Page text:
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Connecticut high court rules for injured worker in comp benefits dispute

Connecticut high court rules for injured worker in comp benefits dispute

The Supreme Court of Connecticut on Tuesday reversed a state Compensation Review Board decision that ruled a car parts company did not have to continue to pay for one of their driver’s injuries after he sued a third party following an accident.

At issue in Patrick Callaghan v. Car Parts International L.L.C. is whether the driver, Mr. Callahan, who was awarded $100,000 in a third-party suit after he sued the party responsible for a wreck he was injured in while at work, can keep the statutory 30% of the lawsuit proceeds after reimbursing his employer for what was paid under workers compensation following his injury.

After paying attorney’s fees and Car Parts International’s share of the third-party lawsuit, Mr. Callahan was left with $22,000 and still needed medical care, which his employer denied, stating that this would constitute “double recovery,” according to court documents.

Car Parts claimed that a moratorium on the state law that dictated workers could receive a share of third-party lawsuits in workers comp injury cases would prevent them from paying for further medical care.

The state Supreme Court, highlighting in its ruling that workers compensation does not pay for “pain and suffering,” stated that the state law in Connecticut — adopted in 2011 — aimed to reward employees who sue third parties and to help insurers and employers recoup some money.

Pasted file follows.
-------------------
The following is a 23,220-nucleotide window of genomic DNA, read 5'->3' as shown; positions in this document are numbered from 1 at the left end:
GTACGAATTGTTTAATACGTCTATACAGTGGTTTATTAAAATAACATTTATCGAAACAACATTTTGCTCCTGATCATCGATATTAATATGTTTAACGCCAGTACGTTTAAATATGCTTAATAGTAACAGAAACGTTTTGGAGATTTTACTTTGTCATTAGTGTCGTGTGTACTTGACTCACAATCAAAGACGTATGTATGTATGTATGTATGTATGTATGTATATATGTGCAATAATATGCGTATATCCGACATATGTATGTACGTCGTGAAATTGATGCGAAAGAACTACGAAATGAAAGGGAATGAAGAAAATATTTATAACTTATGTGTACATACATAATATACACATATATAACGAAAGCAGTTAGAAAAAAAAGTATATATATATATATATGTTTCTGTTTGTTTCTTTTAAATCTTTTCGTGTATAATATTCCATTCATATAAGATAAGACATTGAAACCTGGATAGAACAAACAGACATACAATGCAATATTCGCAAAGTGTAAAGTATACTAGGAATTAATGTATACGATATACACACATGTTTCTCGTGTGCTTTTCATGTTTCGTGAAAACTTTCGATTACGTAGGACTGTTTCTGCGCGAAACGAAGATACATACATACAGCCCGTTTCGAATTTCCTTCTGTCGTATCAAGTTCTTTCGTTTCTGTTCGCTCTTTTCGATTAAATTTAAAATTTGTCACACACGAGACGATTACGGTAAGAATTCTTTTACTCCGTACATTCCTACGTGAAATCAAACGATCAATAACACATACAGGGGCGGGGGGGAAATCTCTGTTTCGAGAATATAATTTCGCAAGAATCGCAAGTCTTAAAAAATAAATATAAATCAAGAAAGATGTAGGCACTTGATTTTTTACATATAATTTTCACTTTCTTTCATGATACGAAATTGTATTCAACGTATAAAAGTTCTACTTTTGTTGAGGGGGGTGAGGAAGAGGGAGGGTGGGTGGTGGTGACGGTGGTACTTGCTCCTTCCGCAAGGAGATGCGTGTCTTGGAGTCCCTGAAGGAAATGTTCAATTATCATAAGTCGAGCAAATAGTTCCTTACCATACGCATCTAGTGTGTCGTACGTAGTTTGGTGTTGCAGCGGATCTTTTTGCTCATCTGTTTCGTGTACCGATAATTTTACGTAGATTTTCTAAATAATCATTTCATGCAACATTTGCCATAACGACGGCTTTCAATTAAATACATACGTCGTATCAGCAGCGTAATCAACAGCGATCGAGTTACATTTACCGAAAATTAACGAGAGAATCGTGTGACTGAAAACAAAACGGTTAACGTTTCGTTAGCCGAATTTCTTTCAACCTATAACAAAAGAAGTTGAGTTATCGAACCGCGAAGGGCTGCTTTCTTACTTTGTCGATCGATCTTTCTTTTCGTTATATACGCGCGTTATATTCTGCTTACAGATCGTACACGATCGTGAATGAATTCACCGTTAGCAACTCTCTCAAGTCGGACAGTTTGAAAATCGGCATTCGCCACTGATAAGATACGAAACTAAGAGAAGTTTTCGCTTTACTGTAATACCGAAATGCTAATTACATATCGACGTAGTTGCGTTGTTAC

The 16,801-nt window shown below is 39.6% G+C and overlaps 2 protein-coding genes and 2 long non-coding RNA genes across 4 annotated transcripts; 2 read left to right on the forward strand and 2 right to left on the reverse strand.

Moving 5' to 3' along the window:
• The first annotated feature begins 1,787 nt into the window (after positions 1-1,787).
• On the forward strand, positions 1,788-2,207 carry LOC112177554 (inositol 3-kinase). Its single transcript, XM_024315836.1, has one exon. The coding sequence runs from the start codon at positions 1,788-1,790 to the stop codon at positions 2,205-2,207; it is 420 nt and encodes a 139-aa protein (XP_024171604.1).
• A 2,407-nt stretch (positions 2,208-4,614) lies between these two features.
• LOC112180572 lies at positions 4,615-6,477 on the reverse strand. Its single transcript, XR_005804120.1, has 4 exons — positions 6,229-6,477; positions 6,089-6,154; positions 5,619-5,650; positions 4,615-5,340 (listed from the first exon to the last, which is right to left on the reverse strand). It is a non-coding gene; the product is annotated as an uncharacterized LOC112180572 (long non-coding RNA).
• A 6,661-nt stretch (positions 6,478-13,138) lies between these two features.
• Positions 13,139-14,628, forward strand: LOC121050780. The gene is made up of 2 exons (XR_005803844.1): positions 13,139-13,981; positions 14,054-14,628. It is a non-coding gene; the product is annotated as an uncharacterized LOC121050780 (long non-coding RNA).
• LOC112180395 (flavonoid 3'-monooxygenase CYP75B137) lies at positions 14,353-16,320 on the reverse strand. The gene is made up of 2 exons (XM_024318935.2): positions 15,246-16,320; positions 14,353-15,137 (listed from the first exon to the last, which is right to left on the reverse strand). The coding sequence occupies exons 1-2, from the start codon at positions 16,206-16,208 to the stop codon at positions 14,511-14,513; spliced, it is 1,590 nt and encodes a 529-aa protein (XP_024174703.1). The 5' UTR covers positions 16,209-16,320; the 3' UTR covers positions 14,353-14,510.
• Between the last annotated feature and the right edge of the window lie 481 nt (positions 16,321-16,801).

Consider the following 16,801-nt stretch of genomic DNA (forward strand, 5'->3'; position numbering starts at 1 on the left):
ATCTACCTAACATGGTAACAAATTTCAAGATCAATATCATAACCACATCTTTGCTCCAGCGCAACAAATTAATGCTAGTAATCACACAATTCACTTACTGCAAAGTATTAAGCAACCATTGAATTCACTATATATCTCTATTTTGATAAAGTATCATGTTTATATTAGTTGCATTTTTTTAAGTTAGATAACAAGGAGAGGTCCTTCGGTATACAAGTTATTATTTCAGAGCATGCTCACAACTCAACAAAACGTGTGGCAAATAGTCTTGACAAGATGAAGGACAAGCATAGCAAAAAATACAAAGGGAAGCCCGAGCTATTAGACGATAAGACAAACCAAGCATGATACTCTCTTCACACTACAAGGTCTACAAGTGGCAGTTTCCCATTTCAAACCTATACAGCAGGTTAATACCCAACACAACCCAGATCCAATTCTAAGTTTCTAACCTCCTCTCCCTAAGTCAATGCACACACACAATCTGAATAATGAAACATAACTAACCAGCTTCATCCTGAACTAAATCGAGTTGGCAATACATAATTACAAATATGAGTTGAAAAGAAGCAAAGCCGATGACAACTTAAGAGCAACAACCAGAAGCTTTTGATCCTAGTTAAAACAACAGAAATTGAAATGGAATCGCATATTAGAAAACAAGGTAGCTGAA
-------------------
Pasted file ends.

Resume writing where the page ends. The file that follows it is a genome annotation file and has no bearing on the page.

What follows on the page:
The ruling also cited comments by state Sen. John A. Kissel, R-Worcester, in support of the law that gives injured employees a share of third-party lawsuit proceeds, “observ(ing) that employees typically accept workers compensation benefits for injuries rather than pursuing responsible third parties. He explained, ‘if there is another, potential(ly) liable party, a third party, quite often those claims are tenuous and there really isn’t that much of a motivation for the injured party, the employee, to bring that case to seek redress, especially if — if (the employee) goes through the process of seeking redress (and) the (employer) that paid the workers compensation benefits gets most (or) all of the funds.’”

Stating that the employer failed to make a case for double recovery, the court reversed the decision of the Compensation Review Board, remanding it “to the board with direction to reverse the decision of the commissioner.”




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